Project Management

How to successfully execute the scope management phase of a project

Executing the Scope Management phase of your project will allow you to create and maintain the Scope Statement that outlines the deliverables you need to produce by the end of your project. Here are the steps involved.

There's very little that you can do before the start of a project without first defining the project scope. It's an interesting process to go through if you're used to the type of organization that many of us face these days. Executing the Scope Management phase of your project will allow you to create and maintain the Scope Statement that outlines the deliverables you need to produce by the end of your project. This phase also helps you as the project manager by ensuring and communicating that only the work that is defined in the Scope Statement is actually executed.

Step 1: Planning

Most organizations that have any type of Project Management methodology have their Organization Process Assess (OPA) available to the PMs in the company. This, along with your Project Charter and a Preliminary Project Scope Statement, are going to help you go a long way to getting this part off the ground.

When you've finished the planning step, you will have created your Scope Management Plan. Your Scope Management Plan defines how you will document, refine, verify and control the project scope.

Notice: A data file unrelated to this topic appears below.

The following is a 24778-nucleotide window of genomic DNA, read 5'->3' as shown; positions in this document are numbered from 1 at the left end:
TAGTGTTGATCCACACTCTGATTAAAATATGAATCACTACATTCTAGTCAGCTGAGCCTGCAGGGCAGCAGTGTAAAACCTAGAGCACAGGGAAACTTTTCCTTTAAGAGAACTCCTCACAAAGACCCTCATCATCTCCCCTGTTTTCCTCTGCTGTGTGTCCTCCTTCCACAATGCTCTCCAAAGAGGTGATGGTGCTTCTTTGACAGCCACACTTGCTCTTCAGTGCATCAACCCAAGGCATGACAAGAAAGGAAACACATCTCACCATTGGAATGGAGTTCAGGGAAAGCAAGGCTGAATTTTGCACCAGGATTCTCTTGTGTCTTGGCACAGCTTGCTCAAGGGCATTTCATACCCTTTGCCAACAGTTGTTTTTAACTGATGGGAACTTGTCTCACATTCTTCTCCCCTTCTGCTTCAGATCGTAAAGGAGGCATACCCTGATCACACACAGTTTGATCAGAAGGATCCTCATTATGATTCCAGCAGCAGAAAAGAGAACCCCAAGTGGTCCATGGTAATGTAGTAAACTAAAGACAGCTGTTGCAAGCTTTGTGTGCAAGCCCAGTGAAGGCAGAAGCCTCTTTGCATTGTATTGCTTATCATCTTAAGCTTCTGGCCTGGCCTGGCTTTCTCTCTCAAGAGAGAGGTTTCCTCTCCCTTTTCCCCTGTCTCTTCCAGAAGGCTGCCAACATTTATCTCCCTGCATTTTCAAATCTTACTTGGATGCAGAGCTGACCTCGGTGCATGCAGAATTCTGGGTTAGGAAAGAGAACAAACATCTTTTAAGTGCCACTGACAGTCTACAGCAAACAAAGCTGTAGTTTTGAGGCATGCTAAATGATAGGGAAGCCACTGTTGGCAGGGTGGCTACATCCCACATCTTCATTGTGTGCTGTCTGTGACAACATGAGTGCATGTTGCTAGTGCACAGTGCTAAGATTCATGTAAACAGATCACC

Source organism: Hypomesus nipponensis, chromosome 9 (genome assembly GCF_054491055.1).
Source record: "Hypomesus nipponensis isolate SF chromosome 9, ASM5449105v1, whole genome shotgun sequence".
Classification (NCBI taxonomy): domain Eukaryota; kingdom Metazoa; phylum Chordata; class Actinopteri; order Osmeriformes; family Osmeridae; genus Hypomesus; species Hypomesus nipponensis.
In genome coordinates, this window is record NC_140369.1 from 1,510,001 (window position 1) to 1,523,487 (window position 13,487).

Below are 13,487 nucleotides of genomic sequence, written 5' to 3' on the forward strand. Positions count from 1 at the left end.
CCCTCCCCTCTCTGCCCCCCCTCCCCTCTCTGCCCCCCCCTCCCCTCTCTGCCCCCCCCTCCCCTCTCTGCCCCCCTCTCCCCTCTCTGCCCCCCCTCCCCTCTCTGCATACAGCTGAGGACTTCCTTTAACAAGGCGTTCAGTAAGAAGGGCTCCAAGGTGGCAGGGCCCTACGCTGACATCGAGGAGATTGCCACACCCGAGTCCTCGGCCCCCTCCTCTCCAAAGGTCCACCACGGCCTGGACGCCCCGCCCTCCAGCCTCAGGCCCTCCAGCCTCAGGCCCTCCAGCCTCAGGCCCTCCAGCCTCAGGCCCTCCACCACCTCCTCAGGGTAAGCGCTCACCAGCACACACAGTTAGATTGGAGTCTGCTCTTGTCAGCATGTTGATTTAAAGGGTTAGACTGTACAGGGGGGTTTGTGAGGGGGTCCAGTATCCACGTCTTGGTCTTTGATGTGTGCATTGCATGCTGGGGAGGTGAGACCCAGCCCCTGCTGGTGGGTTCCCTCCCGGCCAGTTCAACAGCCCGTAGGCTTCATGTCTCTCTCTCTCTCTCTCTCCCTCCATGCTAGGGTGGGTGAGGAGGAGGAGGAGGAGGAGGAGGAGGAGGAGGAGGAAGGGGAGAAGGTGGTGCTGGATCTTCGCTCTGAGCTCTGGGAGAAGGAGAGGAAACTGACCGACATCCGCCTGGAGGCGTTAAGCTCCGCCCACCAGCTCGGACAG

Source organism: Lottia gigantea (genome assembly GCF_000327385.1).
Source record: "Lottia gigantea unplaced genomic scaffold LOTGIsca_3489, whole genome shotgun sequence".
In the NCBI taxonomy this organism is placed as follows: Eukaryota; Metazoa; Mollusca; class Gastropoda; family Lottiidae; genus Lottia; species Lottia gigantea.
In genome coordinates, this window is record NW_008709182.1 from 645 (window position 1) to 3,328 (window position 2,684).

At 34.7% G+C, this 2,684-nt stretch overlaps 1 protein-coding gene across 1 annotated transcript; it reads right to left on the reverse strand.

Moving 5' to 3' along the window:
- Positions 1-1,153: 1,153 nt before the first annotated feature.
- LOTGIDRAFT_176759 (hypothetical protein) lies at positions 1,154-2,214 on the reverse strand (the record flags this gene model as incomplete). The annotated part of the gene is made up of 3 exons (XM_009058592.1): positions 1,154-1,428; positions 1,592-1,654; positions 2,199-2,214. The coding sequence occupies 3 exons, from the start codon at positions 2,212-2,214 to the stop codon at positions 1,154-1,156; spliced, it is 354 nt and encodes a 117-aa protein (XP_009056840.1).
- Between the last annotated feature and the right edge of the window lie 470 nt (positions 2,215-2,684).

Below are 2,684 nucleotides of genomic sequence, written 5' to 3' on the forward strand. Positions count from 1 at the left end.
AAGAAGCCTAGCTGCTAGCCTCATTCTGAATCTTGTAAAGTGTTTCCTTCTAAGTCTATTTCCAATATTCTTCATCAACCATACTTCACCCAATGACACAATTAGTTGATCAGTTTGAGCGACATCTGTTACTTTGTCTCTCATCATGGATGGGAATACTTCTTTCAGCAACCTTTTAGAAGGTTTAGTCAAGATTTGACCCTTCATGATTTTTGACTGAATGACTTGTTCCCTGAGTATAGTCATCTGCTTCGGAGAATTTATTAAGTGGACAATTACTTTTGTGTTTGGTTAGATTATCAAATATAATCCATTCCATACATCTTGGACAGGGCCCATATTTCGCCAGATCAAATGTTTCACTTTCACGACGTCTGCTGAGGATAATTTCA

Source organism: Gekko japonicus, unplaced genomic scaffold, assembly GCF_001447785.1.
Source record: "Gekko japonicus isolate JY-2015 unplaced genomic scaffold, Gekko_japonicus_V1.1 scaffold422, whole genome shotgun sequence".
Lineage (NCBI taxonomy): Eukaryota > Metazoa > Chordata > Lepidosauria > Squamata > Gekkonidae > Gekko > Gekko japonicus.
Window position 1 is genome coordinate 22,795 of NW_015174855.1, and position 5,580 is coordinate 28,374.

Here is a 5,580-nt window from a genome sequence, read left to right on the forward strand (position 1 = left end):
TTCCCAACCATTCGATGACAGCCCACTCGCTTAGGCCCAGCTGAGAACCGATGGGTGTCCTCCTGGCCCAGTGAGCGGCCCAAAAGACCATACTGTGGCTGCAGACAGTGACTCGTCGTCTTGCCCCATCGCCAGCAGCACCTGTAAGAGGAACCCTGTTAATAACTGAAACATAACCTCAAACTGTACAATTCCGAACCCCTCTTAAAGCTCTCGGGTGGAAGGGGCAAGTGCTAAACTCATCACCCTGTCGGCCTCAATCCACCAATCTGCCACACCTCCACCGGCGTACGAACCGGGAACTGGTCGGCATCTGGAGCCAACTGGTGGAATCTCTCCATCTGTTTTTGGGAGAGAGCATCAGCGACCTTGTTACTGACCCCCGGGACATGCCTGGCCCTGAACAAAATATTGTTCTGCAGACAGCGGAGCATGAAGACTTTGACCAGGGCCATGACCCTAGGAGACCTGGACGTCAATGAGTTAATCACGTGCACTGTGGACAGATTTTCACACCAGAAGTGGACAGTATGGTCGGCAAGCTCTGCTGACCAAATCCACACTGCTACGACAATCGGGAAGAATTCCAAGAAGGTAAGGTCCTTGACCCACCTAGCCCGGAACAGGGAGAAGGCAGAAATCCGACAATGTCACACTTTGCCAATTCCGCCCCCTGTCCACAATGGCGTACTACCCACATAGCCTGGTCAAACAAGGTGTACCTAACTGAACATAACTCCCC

Step 2: Definition

The next step would be the scope definition. At this point you should be spending time with all the relevant participants of your project and doing in-depth interviews to define the project requirements. The scope will be defined by understanding the needs and expectations of your project stakeholders and then prioritizing those results accordingly.

This is also a good time to discuss some of your alternatives, in case they need to be captured for your documentation. After you've completed your scope definition, you should be able to finalize your project scope statement, which will be helpful later on when making future project decisions and maintaining a common understanding of the project goals.

Step 3: Creating the WBS

A well-formed Work Breakdown Structure (WBS) should be focused on project deliverables rather than the associated tasks. By not treating your WBS as a checklist of all the things that you need to complete (that's what your project plan will help you with) you can focus on its original intent, which is to help you organize and define the overall project scope.

At its lowest level in the hierarchy, your WBS should be built of work packages that will allow you to accurately estimate your project costs while also enabling you to create a project schedule.

Step 4: Verification

Scope Verification is where you achieve formal acceptance of your project scope by the appropriate stakeholders. You normally achieve this level of acceptance by going through the Inspection process. Inspection is a technique by which you provide your customer insight into what you have completed by means of a walkthrough. It's an effort to ensure work deliverables will meet their requirements as well as any relevant product acceptance criteria that has been defined.

Step 5: Control

Any changes to your project should be funneled through your Integrated Change Control Process (ICCP). The Scope Control process is where you address anything that may affect the overall project scope.